10.27.2008

Bringing Soil Back

Hunters Point Shipyard is an unusually shaped peninsula hanging off the southeastern corner of San Francisco. Once an important Navy yard servicing the United States' Pacific fleet, Hunters Point today is 495 acres of artificial fill steeped in spilled diesel fuel, chemical solvents and radioactive heavy metals. A federal Superfund site, Hunters Point is eventually slated for construction as a mixed use development. The Navy is currently remediating the site by removing contaminated soil at great expense.

The plan for Hunters Point calls for traditional remediation and an eventual cover of paving to keep soils away from human habitation. The reactivation of natural soil systems, though, could reduce dependency on infrastructure and provide a more complete long term clean-up solution. Furthermore, emerging technologies are generating novel bioremediation methods that change how contaminated sites can be cleaned. A closer look at soils and remediation is warranted.

In natural ecological systems, soil is created as wind and water erode rock into ever smaller pieces. Simultaneously, plants convert carbon dioxide, water, and light into food, which moves through the food chain until it eventually decays into the soil as well. Over time, soil develops hydrological and biological cycles that support and reinforce each other, stabilizing the environment through meteorological and seasonal variations.




In urban soil systems, impervious paving and storm sewers disrupt the relationship between water and soil. Creeks are channeled into culverts, surface vegetation dies, and soils wash away in storms. By disrupting interdependent functions cycles, urbanization destabilizes beneficial soil systems.


For many cities coping with climate change and the environmental shifts that come with it, the reactivation of natural soils systems offers a means of reducing strain on sewer and drainage systems and adapting to more volatile weather. Functioning soil systems can act as ecological sponges, buffering the urban environment from extremes of flood and drought.

Yet like sponges, soils absorb more than just water. Broad varieties of industrial contaminants can be found in urban soils, and their presence has serious impacts on ecological functions. In places where this is the case, like Hunters Point, remediation is required before ecological systems can be reactivated.


Bioremediation, the use of living organisms to clean up industrial waste, is often the most efficient means of remediating contaminated sites. It can also seem like science fiction at times. In Chernobyl, hydroponic sunflowers were used to absorb radioactive heavy metals from lakes. Earlier this year, oil-soaked mats of human hair were digested by oyster mushrooms to clean an oil spill in San Francisco Bay. You can't make this stuff up!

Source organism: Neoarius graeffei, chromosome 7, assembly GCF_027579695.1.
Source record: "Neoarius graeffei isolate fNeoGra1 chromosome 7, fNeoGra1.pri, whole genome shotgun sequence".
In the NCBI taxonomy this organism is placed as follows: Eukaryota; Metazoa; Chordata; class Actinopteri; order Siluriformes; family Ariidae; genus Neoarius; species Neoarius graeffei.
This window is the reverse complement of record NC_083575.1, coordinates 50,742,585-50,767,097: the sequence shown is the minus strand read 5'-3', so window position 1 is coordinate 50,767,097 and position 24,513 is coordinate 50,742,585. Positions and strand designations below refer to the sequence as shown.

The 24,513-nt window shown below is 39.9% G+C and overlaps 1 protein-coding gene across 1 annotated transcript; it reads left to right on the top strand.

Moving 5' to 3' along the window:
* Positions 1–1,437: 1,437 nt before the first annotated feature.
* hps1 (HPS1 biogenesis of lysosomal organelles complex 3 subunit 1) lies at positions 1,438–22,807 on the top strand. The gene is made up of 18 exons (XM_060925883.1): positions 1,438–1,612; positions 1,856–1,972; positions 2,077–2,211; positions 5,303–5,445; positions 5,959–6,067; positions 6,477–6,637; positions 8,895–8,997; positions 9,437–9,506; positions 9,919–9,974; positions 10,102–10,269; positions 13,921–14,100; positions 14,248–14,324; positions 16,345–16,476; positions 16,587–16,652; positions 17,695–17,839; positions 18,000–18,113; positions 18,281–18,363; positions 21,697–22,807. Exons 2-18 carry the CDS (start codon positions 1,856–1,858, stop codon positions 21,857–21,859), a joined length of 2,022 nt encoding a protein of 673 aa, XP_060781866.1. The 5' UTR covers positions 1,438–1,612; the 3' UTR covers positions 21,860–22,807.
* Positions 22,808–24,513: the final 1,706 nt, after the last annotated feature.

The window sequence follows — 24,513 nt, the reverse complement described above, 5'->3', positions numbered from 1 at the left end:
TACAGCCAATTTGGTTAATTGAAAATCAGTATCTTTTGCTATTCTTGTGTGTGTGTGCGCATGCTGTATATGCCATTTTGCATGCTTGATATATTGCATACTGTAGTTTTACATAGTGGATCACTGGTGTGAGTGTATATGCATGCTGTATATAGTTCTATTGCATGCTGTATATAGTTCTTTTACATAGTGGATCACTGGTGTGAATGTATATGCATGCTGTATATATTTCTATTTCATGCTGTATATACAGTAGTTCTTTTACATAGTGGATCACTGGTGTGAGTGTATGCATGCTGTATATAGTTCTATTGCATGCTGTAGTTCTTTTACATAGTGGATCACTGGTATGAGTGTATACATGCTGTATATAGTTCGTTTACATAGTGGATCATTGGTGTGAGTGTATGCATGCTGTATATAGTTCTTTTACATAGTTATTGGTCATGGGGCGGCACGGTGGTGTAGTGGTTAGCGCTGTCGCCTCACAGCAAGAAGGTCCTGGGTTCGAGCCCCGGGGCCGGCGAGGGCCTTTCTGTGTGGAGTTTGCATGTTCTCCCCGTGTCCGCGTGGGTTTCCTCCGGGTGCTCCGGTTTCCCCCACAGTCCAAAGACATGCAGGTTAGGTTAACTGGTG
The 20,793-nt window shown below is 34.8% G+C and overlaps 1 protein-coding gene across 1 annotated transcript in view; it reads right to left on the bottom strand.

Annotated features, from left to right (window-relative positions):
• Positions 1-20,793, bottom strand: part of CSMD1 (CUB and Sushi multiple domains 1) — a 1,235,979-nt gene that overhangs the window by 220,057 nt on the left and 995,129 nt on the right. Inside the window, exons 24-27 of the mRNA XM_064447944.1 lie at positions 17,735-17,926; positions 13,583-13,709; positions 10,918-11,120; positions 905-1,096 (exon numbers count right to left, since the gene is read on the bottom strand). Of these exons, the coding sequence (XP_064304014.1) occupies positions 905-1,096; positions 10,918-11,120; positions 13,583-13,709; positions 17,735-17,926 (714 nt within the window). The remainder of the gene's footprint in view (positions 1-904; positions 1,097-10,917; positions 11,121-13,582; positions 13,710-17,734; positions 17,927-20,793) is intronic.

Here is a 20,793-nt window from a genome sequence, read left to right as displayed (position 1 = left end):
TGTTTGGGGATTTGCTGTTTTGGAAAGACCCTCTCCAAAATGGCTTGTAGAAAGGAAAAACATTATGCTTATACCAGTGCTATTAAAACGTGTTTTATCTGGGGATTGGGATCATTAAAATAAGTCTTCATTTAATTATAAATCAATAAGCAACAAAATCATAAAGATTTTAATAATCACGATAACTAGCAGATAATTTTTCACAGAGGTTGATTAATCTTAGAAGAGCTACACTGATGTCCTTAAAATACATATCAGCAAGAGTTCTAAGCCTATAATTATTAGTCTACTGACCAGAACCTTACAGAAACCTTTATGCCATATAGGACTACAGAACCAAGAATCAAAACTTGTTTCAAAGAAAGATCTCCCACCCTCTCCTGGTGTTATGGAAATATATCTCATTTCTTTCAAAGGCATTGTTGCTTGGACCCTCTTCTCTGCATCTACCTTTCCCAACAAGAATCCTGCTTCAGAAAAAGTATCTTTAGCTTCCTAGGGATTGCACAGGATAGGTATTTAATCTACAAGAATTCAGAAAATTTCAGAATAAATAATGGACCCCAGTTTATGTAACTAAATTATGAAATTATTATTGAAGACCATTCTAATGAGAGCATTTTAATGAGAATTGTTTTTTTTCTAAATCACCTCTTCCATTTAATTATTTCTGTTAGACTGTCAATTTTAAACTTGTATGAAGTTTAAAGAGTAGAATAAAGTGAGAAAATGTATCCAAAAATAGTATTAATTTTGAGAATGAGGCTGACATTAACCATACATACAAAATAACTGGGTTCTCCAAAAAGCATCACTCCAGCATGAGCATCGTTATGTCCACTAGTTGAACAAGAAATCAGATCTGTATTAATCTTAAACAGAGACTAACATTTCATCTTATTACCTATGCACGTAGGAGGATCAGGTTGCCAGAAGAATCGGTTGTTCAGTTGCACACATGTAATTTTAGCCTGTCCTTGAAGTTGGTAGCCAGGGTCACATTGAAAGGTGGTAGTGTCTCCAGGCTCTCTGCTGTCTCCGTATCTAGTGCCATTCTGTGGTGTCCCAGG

Usually, microbial bioremediation (using bacteria) and mycoremediation (using fungi) decomposes contaminants into other components, while phytoremediation (using plants) simply accumulates contaminants in their tissues for easier clearing. Scientists, however, are genetically engineering plants by splicing useful genes from other sources into hyperaccumulating species of mustard, poplar and willow.

In Indiana, for example, scientists have inserted a gene into poplar trees that breaks down trichloroethylene (TCE), an industrial solvent and common groundwater contaminant. The genetic modification allows Poplars to digest TCE where they once could only accumulate it, dramatically altering the role of phytoremediation. This sort of advance is incredible, but I wonder: can we go further?

Genes for the production of bioluminescent proteins have been spliced into the DNA of cats, tobacco, and rabbits. Perhaps these genes for luminescence could be paired with genes that create enzymes that sequester or degrade harmful contaminants? Hunters Point could be planted with fields of willow and sunflower that glow in the night as they accumulate dangerous pollutants. High rates of remediation would be accompanied by brighter glowing; as the glow faded over months and years, it would signal that a given area is safe for habitation. The soil, remediated and reactivated, would be ready to support human use.

Hunters Point will probably never be home to a forest of phytoremediating bioluminescent transgenic trees, but there is plenty of room for innovation at the polluted site. At Hunters Point and other contaminated sites around the world, restoring soil systems is becoming more realistic as scientists develop more incredible technologies and designers and planners find ways to apply them.



(Images Sources:
Hunters Point Aerial: Telstar Logistics
Soil Systems Illustrations: Jonathan Espalin
Soil Network: Josh S Jackson
Chernobyl Sunflowers: Phytoremediation History
Phytoremediation: Ideonexus
Transgenic Organisms: Biotechnologies Blog)

1 comment:

Peter Sigrist said...

Great post! It's encouraging to hear that Hunter's Point is in the process of remediation. I used to live in Bayview and bike down 3rd Street to get to work. There was a two-block stretch through which it was really hard to breath because of an incredibly strong chemical odor. I wonder what that was from?